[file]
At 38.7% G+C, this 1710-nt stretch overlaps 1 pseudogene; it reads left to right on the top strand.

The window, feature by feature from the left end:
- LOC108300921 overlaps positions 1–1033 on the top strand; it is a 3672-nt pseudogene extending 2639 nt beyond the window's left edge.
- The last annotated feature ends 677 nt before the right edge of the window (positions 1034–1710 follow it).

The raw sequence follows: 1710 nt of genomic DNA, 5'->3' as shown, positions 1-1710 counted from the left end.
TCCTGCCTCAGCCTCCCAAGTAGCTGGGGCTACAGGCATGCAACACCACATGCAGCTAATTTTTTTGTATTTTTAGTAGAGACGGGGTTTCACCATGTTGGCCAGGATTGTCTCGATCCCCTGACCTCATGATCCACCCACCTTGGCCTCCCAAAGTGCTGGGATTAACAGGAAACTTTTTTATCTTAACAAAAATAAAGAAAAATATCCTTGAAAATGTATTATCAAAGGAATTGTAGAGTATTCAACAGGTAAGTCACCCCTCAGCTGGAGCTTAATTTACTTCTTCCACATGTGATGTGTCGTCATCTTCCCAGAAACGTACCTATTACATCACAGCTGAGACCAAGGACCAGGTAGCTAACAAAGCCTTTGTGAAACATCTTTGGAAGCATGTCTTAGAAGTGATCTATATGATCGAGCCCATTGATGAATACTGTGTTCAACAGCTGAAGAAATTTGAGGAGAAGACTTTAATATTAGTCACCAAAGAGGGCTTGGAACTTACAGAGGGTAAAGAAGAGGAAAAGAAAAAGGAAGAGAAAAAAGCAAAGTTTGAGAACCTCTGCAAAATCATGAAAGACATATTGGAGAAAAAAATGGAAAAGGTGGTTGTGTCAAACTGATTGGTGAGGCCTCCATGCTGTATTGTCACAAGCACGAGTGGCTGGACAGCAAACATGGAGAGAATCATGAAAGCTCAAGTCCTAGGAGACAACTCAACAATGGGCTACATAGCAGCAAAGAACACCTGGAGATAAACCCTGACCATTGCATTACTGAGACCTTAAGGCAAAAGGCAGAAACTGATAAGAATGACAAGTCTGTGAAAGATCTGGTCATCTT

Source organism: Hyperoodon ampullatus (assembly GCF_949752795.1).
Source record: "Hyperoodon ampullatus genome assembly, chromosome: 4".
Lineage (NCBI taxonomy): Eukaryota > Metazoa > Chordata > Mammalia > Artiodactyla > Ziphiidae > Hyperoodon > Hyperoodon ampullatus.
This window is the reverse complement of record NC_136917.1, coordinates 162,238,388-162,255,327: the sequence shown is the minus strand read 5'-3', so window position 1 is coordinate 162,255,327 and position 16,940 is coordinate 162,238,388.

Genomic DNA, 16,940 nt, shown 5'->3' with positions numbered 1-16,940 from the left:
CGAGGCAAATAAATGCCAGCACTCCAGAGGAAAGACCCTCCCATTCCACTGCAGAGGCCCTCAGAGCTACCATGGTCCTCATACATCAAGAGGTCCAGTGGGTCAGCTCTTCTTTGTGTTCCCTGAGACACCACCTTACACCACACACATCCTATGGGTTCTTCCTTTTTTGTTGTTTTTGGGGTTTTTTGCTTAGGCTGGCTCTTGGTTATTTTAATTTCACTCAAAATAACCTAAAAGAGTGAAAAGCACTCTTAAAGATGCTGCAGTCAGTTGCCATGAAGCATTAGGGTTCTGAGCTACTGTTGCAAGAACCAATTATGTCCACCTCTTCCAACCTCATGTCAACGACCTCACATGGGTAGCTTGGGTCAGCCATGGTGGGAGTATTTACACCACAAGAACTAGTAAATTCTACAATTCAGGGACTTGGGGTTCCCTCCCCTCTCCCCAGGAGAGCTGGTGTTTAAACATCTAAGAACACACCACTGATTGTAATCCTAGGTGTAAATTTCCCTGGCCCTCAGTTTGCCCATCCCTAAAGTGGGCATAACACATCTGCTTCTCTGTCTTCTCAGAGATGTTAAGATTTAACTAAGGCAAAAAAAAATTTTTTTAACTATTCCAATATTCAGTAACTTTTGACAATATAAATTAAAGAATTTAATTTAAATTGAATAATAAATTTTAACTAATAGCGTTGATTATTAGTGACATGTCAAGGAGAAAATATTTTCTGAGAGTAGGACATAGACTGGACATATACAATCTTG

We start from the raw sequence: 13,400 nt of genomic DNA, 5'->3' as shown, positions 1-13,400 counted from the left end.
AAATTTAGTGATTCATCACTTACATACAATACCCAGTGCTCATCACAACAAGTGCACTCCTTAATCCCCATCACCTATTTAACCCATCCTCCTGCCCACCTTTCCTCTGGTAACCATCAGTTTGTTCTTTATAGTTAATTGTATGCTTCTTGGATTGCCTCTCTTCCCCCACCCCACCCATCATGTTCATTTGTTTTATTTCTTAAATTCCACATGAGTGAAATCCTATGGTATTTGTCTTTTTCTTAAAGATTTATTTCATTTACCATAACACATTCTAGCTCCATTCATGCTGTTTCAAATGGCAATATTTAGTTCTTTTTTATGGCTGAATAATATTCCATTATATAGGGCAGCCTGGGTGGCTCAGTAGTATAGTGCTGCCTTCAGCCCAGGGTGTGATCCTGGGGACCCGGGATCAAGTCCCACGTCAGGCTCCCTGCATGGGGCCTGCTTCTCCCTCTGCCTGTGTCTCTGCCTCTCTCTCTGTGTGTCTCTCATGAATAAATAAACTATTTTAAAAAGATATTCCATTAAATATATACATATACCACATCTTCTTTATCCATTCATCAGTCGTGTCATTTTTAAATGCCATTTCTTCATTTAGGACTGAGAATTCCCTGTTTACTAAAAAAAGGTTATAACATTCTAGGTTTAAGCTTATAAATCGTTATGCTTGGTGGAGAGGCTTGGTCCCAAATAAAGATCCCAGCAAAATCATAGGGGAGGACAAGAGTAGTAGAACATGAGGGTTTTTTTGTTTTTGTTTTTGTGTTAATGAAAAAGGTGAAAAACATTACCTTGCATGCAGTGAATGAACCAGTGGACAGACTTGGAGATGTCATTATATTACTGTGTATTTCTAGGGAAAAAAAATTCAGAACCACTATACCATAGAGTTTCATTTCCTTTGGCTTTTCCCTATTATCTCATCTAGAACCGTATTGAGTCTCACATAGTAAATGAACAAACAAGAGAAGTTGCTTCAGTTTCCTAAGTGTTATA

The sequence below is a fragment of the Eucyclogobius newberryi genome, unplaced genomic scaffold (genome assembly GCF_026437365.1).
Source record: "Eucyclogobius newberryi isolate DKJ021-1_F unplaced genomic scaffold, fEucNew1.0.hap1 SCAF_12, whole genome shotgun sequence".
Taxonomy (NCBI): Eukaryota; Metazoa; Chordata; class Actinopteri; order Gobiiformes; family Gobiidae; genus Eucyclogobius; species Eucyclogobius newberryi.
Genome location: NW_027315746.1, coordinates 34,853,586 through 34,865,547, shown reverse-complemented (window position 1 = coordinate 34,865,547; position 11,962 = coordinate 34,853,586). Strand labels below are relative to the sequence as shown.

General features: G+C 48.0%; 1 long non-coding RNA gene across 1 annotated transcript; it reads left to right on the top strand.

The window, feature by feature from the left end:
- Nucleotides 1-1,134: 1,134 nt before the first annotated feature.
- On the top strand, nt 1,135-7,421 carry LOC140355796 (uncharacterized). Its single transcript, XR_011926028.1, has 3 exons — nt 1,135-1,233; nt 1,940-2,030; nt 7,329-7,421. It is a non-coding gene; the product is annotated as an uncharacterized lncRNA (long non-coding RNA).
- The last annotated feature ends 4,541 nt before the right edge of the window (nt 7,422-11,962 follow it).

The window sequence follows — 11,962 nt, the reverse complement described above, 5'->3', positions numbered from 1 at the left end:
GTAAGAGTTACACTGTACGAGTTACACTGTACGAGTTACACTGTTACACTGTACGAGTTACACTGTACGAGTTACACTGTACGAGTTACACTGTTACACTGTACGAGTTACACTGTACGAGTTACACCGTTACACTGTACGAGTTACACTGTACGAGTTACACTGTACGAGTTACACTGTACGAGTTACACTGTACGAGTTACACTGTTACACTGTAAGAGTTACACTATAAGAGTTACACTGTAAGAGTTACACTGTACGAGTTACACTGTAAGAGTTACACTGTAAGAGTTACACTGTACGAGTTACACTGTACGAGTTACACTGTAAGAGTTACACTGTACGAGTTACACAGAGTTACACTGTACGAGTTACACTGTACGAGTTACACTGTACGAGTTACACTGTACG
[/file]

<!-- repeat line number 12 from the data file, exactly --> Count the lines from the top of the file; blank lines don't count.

CGAGGCAAATAAATGCCAGCACTCCAGAGGAAAGACCCTCCCATTCCACTGCAGAGGCCCTCAGAGCTACCATGGTCCTCATACATCAAGAGGTCCAGTGGGTCAGCTCTTCTTTGTGTTCCCTGAGACACCACCTTACACCACACACATCCTATGGGTTCTTCCTTTTTTGTTGTTTTTGGGGTTTTTTGCTTAGGCTGGCTCTTGGTTATTTTAATTTCACTCAAAATAACCTAAAAGAGTGAAAAGCACTCTTAAAGATGCTGCAGTCAGTTGCCATGAAGCATTAGGGTTCTGAGCTACTGTTGCAAGAACCAATTATGTCCACCTCTTCCAACCTCATGTCAACGACCTCACATGGGTAGCTTGGGTCAGCCATGGTGGGAGTATTTACACCACAAGAACTAGTAAATTCTACAATTCAGGGACTTGGGGTTCCCTCCCCTCTCCCCAGGAGAGCTGGTGTTTAAACATCTAAGAACACACCACTGATTGTAATCCTAGGTGTAAATTTCCCTGGCCCTCAGTTTGCCCATCCCTAAAGTGGGCATAACACATCTGCTTCTCTGTCTTCTCAGAGATGTTAAGATTTAACTAAGGCAAAAAAAAATTTTTTTAACTATTCCAATATTCAGTAACTTTTGACAATATAAATTAAAGAATTTAATTTAAATTGAATAATAAATTTTAACTAATAGCGTTGATTATTAGTGACATGTCAAGGAGAAAATATTTTCTGAGAGTAGGACATAGACTGGACATATACAATCTTG